The Irish Times view on Canada’s election: Trudeau’s aura has faded

Prime minister survives scandals but he could hardly have come closer to defeat

Canadian prime minister Justin Trudeau delivers his victory speech at the Palais des congrès in Montreal on Monday night. Photograph: Sebastien St-Jean/AFP via Getty Images

Canadian prime minister Justin Trudeau delivers his victory speech at the Palais des congrès in Montreal on Monday night. Photograph: Sebastien St-Jean/AFP via Getty Images

 

To listen to Justin Trudeau in the aftermath of Canada’s federal election this week, you would think he had just won a landslide victory, his compatriots uniting around the flag of his progressive internationalism. “From coast to coast, tonight, Canadians rejected division and negativity,” he declared. In fact, the sitting prime minister could hardly have come closer to defeat. His Liberal party lost the popular vote and its majority in parliament.

After four years in power, Trudeau’s aura has faded. His government’s purchase of an oil pipeline angered those who had applauded his carbon tax, and he struggled to shake off the whiff of scandal after the ethics watchdog ruled against him for pushing for judicial leniency for an influential engineering company in a conflict of interest case. During the campaign, Trudeau was forced to apologise when several images emerged of him in blackface. “Not as advertised” was the slogan of the opposition Conservatives, who hoped to capitalise on his tarnished reputation.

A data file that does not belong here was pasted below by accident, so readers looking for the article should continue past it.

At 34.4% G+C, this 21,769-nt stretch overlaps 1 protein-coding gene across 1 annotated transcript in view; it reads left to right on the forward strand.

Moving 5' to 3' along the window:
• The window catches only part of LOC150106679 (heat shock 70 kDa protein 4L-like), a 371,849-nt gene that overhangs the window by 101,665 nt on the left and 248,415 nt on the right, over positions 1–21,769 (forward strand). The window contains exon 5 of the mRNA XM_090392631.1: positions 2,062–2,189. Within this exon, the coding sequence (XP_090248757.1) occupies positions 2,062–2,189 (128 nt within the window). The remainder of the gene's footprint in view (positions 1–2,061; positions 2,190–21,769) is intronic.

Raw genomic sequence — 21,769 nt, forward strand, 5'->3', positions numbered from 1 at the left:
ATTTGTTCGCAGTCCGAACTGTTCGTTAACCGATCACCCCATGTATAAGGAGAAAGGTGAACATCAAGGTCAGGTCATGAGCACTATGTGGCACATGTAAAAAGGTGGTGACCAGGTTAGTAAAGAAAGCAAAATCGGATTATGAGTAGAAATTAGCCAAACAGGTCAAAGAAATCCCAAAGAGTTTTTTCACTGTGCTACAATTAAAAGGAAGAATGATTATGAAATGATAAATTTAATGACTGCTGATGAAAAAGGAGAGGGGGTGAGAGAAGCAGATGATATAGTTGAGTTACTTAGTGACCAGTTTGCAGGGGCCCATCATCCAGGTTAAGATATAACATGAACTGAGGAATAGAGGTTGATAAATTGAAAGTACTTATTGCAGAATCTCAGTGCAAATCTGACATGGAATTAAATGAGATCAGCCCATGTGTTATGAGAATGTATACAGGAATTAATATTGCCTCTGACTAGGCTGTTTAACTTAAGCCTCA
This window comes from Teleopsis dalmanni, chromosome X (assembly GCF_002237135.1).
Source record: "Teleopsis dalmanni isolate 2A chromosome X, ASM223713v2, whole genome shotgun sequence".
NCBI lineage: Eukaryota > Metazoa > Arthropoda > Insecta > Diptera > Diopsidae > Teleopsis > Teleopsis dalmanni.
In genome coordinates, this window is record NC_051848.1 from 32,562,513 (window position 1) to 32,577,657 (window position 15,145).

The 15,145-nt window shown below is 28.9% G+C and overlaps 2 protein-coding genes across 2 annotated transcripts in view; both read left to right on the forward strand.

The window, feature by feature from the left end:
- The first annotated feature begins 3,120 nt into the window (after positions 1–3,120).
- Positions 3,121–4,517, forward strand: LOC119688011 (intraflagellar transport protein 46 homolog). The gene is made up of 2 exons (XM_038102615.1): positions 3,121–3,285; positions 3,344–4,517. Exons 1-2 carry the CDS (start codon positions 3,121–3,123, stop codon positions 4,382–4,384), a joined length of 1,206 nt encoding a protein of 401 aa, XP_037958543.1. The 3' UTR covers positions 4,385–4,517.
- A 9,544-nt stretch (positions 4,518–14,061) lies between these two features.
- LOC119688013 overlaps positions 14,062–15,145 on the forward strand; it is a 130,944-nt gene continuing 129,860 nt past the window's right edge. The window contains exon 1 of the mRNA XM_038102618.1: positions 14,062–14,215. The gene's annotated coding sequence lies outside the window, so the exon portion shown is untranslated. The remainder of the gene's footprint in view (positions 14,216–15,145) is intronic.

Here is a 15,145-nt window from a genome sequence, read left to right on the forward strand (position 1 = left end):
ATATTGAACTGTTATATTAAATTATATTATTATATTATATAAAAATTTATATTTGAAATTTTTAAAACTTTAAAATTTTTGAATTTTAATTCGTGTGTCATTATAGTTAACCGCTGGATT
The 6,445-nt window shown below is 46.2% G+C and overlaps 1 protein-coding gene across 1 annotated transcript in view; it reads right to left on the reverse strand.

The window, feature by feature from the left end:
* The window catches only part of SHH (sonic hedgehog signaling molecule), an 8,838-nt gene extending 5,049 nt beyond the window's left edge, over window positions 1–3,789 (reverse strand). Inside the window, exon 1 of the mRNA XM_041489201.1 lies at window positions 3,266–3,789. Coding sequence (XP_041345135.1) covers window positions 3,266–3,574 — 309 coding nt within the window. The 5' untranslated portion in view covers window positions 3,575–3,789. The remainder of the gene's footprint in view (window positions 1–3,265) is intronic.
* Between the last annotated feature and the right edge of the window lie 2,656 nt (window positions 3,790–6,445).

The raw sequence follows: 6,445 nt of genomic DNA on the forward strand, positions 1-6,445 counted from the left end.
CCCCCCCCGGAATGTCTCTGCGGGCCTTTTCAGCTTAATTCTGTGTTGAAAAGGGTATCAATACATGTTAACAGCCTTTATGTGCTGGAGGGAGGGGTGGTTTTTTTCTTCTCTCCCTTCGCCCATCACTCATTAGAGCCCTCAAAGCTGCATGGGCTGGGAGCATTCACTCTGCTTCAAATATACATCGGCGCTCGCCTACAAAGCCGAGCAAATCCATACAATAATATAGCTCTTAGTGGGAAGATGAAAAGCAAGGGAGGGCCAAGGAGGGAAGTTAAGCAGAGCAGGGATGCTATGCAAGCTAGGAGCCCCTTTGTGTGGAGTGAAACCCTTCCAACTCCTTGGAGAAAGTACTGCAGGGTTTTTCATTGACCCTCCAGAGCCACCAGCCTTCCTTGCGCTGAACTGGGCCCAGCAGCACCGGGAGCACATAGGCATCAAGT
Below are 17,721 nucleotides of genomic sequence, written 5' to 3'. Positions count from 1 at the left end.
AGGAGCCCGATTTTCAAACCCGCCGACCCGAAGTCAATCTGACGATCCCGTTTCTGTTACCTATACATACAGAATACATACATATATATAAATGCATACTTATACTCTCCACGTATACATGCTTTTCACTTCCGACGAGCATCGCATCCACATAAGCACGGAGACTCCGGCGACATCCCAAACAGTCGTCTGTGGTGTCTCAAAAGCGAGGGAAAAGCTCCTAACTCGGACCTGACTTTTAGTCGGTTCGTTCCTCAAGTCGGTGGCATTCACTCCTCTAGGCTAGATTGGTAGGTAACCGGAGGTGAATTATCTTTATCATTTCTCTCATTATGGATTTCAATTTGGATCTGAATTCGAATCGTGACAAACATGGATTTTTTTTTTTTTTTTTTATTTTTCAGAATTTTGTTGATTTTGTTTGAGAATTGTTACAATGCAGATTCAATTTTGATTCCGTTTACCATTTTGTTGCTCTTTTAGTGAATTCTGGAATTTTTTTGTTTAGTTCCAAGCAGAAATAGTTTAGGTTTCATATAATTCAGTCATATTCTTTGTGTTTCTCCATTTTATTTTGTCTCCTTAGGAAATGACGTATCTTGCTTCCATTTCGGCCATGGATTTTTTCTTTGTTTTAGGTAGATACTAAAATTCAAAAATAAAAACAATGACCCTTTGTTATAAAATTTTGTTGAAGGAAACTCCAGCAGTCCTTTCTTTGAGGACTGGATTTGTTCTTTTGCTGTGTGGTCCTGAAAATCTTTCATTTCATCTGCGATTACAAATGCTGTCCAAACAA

What saved Trudeau, however, was the Conservatives’ failure to capitalise on disillusionment with his brand of performative politics. Opposition leader Andrew Scheer, a social conservative, seemed so uneasy discussing abortion and same-sex marriage that he struggled to articulate a position on either. Also working in Trudeau’s favour was climate change. Scheer’s plan to scrap the carbon tax was popular in Canada’s oil-producing regions, but the measure is supported in heavily-populated Ontario, Quebec and in suburban constituencies across the country.

Trudeau’s Liberals will most likely coalesce with the left-wing New Democratic Party (NDP). That’s a good outcome. The NDP is progressive on economic policy and climate issues, and is opposed to further pipeline development. The second positive outcome was the performance of the far-right People’s Party of Canada, a new outfit whose anti-immigration platform failed to win it a single seat in the House of Commons. Canada continues to resist the wave of reactionary populism infecting so many of the world’s democracies.

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